Election Night

Being the political junkie that I am, I can't wait for Election Night! Problem is, the media never presents the data as I want to consume it. So, I'm going to try to write an app to show me the data the way I want it.

Components of the solution

iOS App

Because it's my wheelhouse, I'll write an iOS app to display the content. I've already found a couple of libraries to display maps and bar charts. After some thought, I've decided it would be better to write a general purpose app that displays any data it gets from the cloud, rather than have logic in the app that I won't be able to update without re-submission to the app store.

Cloud Backend

Time to experiment with AWS! I think I'll have some Lambda code that processes the current data and provides it to the iOS App for display. It could just as easily provide it to a web or Android front end. So I'll probably need a noSQL DB to store the data, some Lambda code to convert the data into JSON for transmission to the app, and some more Lambda code to handle the cloud API.

Data Console

I'll need some way to enter and manage the election results data. DynamoDB has some sort of dashboard, which may be good enough. 


If I have time, I'd love to write a scraper (maybe also a Lambda Function?) that scrapes the current data from a website. Risky to depend on, though, as I can imaging it might not be easy to write, because the media doesn't want to make it easy to give you the data.

Off to the races!

AWS GoT Hack: 48-hour Status Update

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AWS GoT Hack: Target Intent(s)

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AWS GoT Hack: Lambda Code

To recap, I'm working on a 48-hour hack to help learn about AWS.  My goal is to:

Create a "Game of Thrones" Alexa Skill that allows the user to ask if a character is alive or dead, and responds with an accurate answer.

In the previous post, I created a Git repo in AWS CodeCommit. I'll use this repo to hold the code for the Lambda function, and other assets, e.g. the Alexa Skill's sample utterances and intent schema.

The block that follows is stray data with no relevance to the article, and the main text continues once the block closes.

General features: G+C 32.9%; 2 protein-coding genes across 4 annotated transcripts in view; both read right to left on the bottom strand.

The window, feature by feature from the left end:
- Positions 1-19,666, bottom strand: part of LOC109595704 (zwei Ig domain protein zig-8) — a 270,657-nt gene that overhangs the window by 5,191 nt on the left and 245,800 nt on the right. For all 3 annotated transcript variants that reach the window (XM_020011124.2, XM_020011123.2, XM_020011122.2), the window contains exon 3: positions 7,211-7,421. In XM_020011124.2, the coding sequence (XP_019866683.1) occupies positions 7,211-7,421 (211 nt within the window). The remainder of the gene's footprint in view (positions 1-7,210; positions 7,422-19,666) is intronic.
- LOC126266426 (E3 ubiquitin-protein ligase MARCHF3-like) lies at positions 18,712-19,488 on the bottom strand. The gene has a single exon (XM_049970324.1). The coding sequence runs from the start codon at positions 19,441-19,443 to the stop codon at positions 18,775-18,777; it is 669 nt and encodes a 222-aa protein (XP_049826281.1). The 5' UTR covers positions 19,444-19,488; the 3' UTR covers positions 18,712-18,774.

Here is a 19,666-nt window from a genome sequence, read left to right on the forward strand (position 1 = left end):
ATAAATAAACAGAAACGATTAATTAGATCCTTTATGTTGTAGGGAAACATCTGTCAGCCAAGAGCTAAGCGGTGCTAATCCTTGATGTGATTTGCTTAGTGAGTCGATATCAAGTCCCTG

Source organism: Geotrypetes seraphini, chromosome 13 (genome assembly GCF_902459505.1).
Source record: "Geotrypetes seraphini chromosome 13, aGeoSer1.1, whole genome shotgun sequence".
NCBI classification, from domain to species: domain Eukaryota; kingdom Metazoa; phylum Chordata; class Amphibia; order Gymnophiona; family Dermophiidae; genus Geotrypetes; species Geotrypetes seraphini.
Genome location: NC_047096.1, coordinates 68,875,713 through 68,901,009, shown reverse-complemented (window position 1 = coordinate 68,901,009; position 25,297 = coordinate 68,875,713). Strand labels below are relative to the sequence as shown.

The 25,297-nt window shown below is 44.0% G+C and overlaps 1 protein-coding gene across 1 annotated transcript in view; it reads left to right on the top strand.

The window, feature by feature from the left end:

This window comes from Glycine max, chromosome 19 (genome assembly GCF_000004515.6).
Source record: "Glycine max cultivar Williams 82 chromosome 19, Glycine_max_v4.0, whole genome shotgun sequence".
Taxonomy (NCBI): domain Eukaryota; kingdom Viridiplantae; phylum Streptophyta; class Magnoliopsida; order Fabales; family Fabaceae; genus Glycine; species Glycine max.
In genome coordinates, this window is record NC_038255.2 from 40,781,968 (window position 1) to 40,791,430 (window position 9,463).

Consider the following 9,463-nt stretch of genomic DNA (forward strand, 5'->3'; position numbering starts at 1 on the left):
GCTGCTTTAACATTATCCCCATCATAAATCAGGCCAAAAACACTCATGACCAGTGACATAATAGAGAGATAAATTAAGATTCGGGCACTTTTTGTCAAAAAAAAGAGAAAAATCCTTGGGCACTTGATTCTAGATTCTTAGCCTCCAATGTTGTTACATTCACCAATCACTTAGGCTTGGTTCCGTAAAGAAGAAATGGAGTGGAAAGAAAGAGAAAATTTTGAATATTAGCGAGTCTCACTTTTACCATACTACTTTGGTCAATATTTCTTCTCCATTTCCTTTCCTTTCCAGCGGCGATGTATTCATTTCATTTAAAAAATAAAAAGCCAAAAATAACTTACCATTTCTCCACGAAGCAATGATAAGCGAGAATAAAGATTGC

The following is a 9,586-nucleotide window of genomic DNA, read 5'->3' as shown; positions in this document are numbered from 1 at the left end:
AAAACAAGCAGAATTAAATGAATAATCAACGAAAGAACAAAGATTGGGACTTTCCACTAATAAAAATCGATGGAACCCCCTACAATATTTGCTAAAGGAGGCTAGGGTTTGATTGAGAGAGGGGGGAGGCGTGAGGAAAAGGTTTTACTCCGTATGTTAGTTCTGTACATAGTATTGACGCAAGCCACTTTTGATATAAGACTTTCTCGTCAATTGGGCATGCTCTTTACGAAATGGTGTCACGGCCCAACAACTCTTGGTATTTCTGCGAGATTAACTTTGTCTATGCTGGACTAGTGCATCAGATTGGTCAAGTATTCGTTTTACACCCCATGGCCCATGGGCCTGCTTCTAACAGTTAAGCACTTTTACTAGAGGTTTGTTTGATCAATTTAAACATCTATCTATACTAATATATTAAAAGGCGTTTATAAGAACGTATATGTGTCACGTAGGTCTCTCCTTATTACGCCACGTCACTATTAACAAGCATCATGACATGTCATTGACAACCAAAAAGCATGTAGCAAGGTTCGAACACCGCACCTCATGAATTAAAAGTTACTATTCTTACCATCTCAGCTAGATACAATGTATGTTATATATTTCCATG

Lambda Code

Lucky for me, there is lots of sample Lambda code for Alexa Skills. "Hello World" seems to be a good place to start.

CodeCommit Detour...

So I copied the hello world code, committed it (commit early, commit often), and tried to push it. The push failed. Back to the CodeCommit docs, and I find that there is a 15 minute timeout on the credentials by default. So, I ended up having to configure SSH anyway. Sometimes just do the right thing, even if it takes a few extra minutes, eh?  

BTW, if you aren't already doing it, check out git-flow. You'll be glad you did. 

Back to the Lambda code...

The lambda code is broken into two files:

  • AlexaSkill.js, which provides generic helper functions
  • index.js, which contains the custom code for your Alexa Skill

Steps to adapt index.js for my needs:

  • Get the Application Id from the Amazon Skill console and paste it into "APP_ID"
  • Rename "HelloWorld" to "GoTWikia"
  • Update the onLaunch "speechOutput" and "repromptText" variables as appropriate.
  • Make a similar change in intentHandlers to response.ask() under AMAZON.HelpIntent.
  • In intentHandlers, add my planned response under "AttributionIntent":
    • "My data comes from the Game of Thrones Wikia at gameofthrones.wikia.com"

That should be about it for the code.  Let's give it a try.